Study Guide

Into Thin Air Chapter 5

By Jon Krakauer

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Chapter 5

Lobuje. April 8, 1996, 16,200 Feet

  • The next day, they receive word: Tenzig is recovering at base camp, where a helicopter will hopefully pick him up soon. Huzzah. With that, the squad prepares to meet up with Hall
  • Andy Hall fell ill during their stay, so Krakauer and Helen Wilton, the team's Base Camp manager, help him along. Finally, they arrive at Base Camp, which sits at a brisk "17,600 feet" (5.11).
  • Everest Base Camp is actually pretty swanky. The place runs like a mini-city, with Hall's HQ serving as its town hall—the other expedition leaders frequently meet there to discuss strategy.
  • One such dude is Scott Fischer. Although Fischer has summited Everest once before, this is his first time leading clients up the mountain.
  • Fischer and Hall go way back. Once, they were climbing K2 (a Himalayan mountain that's a hair shorter than Everest) when Hall's companion fell ill—Fischer and his pals aided in the rescue.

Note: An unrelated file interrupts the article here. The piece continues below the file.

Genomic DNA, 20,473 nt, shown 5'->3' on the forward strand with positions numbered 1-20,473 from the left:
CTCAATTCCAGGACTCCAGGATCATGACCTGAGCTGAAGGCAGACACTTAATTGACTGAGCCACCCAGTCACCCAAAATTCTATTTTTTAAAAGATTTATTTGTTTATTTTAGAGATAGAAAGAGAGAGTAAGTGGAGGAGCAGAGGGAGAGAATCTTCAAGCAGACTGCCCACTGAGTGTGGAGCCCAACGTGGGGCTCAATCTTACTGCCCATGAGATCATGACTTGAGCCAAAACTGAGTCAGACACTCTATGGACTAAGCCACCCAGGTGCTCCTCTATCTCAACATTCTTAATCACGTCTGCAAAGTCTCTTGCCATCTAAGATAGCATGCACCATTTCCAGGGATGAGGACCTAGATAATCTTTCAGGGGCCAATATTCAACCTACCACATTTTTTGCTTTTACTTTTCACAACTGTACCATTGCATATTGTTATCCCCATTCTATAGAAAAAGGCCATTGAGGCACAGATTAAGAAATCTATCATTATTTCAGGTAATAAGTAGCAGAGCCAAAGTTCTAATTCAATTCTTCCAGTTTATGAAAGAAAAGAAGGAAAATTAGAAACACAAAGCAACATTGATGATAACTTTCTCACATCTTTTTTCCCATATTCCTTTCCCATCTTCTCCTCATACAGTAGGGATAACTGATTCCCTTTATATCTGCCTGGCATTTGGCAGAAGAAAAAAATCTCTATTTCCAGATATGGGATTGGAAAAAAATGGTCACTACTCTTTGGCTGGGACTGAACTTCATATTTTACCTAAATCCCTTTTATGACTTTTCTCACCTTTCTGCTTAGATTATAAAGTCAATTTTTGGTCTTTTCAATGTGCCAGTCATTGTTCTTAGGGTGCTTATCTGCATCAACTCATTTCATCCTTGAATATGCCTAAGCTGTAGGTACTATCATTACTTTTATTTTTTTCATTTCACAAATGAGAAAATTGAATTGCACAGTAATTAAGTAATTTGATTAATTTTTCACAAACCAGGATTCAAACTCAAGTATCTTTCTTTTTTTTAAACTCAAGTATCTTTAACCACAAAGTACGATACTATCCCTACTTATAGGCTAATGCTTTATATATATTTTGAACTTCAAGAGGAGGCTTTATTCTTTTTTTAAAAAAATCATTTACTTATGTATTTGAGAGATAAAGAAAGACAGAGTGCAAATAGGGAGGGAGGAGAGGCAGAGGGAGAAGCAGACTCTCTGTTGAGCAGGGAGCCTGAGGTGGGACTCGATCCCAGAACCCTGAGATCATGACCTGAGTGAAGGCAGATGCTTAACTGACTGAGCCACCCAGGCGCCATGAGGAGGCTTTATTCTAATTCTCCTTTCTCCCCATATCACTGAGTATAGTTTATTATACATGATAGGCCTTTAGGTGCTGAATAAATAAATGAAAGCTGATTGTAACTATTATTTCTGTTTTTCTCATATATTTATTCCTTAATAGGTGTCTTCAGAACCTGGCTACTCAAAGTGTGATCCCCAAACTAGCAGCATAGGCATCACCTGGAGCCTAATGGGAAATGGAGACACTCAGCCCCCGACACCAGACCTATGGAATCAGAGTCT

• The Jersey-born upstart eventually founded his own company: Mountain Madness. That name is actually a pretty accurate reflection of his climbing style.
  • Fischer is quite ambitious as well. Starbucks is sponsoring his current mission and he's eyeing plenty more deals in the future too.
  • In fact, Krakauer was originally planning on taking this trip with Fischer's crew, but Hall "offered the magazine a significantly better deal" (5.38). That's C.R.E.A.M. in action, kids.
  • Despite Base Camp's many comforts, it's still rough being at such a high altitude—headaches, lightheadedness, loss of appetite, and difficulty breathing are all part of a day's work. Hansen, the postal worker, seems to have it worse than anyone.
  • Hansen's current climb is sponsored by the students of Sunrise Elementary School in Washington, who held several fundraisers in his honor. It's pretty adorable.
  • In order to combat altitude sickness, Hall will take the team through an "acclimatization plan" (5.52), in which they'll take trips between the lower camps to adjust their bodies to the harsh altitude.

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